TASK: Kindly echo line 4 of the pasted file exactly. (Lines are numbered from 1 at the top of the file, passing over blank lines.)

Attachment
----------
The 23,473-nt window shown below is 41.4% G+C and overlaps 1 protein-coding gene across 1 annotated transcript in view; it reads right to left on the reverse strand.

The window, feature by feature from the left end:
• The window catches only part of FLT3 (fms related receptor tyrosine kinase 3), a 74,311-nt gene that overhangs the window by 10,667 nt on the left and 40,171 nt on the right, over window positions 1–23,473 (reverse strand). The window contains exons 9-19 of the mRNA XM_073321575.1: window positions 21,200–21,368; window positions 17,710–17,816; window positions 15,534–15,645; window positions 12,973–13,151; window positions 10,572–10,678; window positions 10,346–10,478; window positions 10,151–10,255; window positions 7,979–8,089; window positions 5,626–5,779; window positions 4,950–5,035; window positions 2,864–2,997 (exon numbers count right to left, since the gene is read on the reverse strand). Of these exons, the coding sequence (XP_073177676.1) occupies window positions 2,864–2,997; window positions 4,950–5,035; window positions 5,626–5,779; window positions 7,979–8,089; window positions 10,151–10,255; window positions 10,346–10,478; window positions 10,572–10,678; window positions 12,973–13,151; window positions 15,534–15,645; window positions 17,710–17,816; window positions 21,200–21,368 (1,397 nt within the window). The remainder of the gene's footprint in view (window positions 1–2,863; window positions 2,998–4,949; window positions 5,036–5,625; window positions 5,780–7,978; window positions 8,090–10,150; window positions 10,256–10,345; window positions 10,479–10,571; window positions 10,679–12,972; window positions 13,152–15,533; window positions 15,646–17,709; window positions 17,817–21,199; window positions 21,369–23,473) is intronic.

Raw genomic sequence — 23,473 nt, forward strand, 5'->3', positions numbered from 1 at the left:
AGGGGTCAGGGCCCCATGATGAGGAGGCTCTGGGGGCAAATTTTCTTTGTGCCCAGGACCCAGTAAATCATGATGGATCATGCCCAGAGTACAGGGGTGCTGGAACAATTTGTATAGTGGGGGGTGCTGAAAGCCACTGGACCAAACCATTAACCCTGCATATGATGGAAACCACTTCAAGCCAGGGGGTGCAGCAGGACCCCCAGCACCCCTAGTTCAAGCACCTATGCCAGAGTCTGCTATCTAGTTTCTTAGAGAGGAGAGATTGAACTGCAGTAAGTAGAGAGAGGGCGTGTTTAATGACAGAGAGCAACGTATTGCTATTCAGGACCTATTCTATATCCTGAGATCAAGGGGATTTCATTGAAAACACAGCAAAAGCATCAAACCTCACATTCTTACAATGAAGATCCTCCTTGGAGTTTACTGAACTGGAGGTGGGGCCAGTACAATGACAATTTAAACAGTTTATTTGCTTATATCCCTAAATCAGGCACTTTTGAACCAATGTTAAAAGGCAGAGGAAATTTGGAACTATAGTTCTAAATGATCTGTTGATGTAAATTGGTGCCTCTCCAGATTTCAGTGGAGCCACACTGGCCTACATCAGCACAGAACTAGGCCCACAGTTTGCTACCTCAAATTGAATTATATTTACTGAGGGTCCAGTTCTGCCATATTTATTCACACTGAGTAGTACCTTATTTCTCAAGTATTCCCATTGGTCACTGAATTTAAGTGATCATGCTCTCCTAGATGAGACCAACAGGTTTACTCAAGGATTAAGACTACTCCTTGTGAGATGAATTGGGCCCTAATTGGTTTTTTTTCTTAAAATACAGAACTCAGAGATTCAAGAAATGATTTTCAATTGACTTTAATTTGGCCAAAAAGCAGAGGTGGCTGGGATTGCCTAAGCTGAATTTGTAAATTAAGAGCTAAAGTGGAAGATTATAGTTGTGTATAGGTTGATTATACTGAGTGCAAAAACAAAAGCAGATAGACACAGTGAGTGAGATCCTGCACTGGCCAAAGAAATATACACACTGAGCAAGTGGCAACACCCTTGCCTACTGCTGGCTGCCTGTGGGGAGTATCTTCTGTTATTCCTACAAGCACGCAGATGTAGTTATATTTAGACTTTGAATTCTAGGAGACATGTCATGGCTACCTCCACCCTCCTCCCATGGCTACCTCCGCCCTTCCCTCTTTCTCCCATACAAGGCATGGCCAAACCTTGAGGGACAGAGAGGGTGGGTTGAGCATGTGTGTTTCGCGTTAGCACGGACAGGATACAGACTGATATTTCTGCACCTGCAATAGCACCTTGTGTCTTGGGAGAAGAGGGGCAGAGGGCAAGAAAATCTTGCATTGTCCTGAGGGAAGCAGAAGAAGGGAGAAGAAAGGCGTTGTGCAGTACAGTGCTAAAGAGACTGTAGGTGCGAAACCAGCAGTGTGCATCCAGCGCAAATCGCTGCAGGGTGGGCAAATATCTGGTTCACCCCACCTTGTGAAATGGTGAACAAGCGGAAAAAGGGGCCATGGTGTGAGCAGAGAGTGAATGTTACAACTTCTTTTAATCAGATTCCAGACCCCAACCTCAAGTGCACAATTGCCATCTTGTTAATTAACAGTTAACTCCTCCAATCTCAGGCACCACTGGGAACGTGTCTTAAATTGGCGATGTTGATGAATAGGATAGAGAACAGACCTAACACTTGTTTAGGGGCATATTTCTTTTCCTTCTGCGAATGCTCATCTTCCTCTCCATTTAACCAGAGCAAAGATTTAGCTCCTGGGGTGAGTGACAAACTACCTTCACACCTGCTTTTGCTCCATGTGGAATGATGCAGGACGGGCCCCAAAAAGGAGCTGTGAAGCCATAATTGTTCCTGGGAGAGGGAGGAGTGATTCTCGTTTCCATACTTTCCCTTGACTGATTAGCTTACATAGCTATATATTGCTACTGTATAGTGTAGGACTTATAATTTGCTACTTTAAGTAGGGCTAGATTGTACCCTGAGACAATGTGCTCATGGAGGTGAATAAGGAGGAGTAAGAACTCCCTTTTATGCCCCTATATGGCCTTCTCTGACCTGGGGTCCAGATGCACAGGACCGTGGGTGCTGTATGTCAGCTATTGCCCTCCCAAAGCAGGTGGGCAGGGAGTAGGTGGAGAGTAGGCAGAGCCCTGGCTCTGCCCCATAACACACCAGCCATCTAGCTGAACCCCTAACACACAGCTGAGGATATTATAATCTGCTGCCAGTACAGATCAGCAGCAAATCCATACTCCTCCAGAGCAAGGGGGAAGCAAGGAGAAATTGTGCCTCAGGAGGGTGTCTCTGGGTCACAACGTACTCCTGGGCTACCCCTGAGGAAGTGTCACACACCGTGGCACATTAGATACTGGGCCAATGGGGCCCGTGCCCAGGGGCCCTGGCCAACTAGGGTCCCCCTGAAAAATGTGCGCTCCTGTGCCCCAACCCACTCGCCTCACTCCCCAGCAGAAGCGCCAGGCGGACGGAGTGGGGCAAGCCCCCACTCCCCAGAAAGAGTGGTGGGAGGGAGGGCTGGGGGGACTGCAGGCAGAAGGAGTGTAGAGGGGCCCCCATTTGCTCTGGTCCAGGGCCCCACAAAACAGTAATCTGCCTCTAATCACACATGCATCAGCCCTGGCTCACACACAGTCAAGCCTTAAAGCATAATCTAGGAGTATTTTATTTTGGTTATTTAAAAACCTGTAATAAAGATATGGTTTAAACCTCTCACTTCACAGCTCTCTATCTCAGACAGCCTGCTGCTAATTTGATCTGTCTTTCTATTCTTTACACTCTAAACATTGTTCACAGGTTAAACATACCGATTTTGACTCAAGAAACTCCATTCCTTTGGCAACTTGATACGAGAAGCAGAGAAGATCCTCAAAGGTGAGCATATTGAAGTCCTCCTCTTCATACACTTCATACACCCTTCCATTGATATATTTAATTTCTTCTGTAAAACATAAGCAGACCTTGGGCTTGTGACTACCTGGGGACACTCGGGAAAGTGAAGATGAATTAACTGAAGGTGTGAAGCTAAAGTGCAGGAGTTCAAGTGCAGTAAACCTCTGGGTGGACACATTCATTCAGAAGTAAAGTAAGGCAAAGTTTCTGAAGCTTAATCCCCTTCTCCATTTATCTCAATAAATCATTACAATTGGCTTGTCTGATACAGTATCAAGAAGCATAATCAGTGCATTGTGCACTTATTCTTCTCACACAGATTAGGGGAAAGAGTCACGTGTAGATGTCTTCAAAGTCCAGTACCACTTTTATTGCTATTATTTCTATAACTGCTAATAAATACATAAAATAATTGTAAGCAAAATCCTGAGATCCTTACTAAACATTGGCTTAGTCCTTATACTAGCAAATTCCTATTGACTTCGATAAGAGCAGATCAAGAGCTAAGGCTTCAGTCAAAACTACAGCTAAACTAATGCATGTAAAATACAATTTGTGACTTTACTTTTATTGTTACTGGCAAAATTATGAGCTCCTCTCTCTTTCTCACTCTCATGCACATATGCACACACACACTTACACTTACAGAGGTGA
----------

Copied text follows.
Raw genomic sequence — 23,473 nt, forward strand, 5'->3', positions numbered from 1 at the left: